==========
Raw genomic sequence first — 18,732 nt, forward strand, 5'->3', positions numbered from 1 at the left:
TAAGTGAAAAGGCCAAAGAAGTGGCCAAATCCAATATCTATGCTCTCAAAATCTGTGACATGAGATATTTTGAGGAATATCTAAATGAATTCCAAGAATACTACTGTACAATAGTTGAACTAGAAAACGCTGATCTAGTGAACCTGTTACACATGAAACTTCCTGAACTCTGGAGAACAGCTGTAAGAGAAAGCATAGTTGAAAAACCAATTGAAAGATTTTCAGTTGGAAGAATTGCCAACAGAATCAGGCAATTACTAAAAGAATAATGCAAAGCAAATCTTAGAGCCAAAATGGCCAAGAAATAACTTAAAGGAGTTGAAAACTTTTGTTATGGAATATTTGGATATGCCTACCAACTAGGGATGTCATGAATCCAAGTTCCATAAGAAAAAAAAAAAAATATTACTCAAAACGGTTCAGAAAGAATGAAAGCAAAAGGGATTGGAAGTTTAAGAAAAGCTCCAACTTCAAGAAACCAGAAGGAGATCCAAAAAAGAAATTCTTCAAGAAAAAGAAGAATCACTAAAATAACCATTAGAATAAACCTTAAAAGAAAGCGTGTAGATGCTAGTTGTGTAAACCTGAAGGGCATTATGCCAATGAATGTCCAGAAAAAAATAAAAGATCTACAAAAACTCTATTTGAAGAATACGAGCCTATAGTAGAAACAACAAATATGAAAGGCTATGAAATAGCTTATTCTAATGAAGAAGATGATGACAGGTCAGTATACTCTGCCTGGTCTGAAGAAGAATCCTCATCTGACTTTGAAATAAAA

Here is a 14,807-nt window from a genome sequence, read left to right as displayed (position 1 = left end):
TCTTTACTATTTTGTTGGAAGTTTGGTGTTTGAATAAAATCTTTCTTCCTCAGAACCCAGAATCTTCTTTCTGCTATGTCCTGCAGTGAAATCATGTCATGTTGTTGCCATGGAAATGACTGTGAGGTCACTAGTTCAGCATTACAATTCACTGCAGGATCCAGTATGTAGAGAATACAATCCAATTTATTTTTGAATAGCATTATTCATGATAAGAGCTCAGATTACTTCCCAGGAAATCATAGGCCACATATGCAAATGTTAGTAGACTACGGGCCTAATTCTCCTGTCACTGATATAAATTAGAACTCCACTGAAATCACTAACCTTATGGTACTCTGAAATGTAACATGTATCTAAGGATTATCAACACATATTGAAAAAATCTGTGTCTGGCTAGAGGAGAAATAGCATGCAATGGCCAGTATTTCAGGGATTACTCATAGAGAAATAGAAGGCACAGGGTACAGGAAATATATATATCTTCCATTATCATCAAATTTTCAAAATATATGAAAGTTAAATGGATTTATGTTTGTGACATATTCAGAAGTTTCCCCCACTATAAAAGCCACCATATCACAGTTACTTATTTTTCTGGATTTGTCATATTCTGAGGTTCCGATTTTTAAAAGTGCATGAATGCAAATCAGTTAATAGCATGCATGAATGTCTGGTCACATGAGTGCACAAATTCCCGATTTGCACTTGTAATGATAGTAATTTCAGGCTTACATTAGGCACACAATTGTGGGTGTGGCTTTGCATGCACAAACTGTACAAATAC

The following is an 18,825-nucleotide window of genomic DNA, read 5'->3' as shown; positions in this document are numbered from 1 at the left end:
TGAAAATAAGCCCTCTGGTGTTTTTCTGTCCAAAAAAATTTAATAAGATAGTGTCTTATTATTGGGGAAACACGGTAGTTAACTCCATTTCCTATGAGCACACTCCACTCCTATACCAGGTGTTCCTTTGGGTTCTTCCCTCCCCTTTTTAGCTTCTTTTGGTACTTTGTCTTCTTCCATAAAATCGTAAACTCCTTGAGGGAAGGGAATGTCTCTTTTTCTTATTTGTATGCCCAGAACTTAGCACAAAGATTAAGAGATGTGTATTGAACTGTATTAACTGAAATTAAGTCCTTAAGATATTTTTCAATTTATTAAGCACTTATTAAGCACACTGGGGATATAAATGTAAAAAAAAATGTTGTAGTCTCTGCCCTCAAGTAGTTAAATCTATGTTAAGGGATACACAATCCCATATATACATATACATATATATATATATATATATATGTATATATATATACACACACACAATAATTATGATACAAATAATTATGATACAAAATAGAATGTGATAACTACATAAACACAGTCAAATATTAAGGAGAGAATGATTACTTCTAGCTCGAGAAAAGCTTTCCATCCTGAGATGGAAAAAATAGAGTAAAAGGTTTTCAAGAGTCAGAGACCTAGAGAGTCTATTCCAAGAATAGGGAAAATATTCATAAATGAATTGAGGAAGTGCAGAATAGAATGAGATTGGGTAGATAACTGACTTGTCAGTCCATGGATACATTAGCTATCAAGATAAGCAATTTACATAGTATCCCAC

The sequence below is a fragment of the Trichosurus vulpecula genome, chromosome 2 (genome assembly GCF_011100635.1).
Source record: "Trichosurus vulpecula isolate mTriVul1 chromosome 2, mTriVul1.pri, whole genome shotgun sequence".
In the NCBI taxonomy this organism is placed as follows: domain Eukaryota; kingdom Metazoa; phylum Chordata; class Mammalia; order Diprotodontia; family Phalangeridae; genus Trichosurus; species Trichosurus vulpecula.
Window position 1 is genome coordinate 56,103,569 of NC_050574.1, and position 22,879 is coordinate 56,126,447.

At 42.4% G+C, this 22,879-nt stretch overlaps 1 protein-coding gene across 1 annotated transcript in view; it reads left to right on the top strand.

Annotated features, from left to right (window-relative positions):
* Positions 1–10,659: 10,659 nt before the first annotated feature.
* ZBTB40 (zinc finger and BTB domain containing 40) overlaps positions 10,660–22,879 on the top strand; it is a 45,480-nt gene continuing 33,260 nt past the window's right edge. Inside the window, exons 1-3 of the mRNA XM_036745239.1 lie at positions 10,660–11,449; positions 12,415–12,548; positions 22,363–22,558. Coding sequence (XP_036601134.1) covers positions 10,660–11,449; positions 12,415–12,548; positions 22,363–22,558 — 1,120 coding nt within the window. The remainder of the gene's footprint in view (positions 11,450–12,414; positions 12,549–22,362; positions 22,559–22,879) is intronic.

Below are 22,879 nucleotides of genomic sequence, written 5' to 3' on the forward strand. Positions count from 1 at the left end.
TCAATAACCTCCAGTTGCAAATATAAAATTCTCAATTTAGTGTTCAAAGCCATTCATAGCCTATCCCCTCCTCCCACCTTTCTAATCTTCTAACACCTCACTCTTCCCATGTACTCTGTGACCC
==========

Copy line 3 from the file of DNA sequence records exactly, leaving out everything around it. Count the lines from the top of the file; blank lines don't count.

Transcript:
Here is a 14,807-nt window from a genome sequence, read left to right as displayed (position 1 = left end):